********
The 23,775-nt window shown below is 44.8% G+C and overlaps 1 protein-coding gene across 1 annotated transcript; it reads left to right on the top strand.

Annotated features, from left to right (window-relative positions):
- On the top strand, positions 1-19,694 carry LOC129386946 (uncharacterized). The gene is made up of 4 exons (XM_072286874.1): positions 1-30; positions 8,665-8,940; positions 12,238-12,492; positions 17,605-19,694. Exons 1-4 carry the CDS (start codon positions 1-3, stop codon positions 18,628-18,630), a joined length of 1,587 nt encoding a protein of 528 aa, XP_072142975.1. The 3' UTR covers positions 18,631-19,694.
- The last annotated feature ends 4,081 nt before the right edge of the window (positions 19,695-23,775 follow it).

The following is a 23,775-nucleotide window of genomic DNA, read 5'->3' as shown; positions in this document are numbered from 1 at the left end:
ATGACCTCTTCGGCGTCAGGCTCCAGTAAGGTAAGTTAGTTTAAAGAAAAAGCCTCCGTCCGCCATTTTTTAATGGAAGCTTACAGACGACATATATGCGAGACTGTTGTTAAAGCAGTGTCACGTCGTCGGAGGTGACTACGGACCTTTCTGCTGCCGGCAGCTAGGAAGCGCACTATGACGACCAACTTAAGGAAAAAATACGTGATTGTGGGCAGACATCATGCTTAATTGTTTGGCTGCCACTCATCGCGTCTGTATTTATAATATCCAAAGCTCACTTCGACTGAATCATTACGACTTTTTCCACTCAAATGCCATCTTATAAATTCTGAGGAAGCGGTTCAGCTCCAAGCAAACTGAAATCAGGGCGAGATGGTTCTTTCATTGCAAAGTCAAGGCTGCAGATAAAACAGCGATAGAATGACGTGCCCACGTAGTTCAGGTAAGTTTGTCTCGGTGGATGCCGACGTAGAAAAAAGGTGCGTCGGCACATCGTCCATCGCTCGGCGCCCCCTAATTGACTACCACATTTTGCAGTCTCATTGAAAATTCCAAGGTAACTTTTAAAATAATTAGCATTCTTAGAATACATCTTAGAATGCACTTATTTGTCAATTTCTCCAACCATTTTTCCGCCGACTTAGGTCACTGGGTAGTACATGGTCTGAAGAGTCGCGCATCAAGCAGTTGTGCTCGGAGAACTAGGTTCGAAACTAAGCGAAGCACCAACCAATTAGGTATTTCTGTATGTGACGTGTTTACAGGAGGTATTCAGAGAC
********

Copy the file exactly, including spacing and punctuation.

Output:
The 23,775-nt window shown below is 44.8% G+C and overlaps 1 protein-coding gene across 1 annotated transcript; it reads left to right on the top strand.

Annotated features, from left to right (window-relative positions):
- On the top strand, positions 1-19,694 carry LOC129386946 (uncharacterized). The gene is made up of 4 exons (XM_072286874.1): positions 1-30; positions 8,665-8,940; positions 12,238-12,492; positions 17,605-19,694. Exons 1-4 carry the CDS (start codon positions 1-3, stop codon positions 18,628-18,630), a joined length of 1,587 nt encoding a protein of 528 aa, XP_072142975.1. The 3' UTR covers positions 18,631-19,694.
- The last annotated feature ends 4,081 nt before the right edge of the window (positions 19,695-23,775 follow it).

The following is a 23,775-nucleotide window of genomic DNA, read 5'->3' as shown; positions in this document are numbered from 1 at the left end:
ATGACCTCTTCGGCGTCAGGCTCCAGTAAGGTAAGTTAGTTTAAAGAAAAAGCCTCCGTCCGCCATTTTTTAATGGAAGCTTACAGACGACATATATGCGAGACTGTTGTTAAAGCAGTGTCACGTCGTCGGAGGTGACTACGGACCTTTCTGCTGCCGGCAGCTAGGAAGCGCACTATGACGACCAACTTAAGGAAAAAATACGTGATTGTGGGCAGACATCATGCTTAATTGTTTGGCTGCCACTCATCGCGTCTGTATTTATAATATCCAAAGCTCACTTCGACTGAATCATTACGACTTTTTCCACTCAAATGCCATCTTATAAATTCTGAGGAAGCGGTTCAGCTCCAAGCAAACTGAAATCAGGGCGAGATGGTTCTTTCATTGCAAAGTCAAGGCTGCAGATAAAACAGCGATAGAATGACGTGCCCACGTAGTTCAGGTAAGTTTGTCTCGGTGGATGCCGACGTAGAAAAAAGGTGCGTCGGCACATCGTCCATCGCTCGGCGCCCCCTAATTGACTACCACATTTTGCAGTCTCATTGAAAATTCCAAGGTAACTTTTAAAATAATTAGCATTCTTAGAATACATCTTAGAATGCACTTATTTGTCAATTTCTCCAACCATTTTTCCGCCGACTTAGGTCACTGGGTAGTACATGGTCTGAAGAGTCGCGCATCAAGCAGTTGTGCTCGGAGAACTAGGTTCGAAACTAAGCGAAGCACCAACCAATTAGGTATTTCTGTATGTGACGTGTTTACAGGAGGTATTCAGAGAC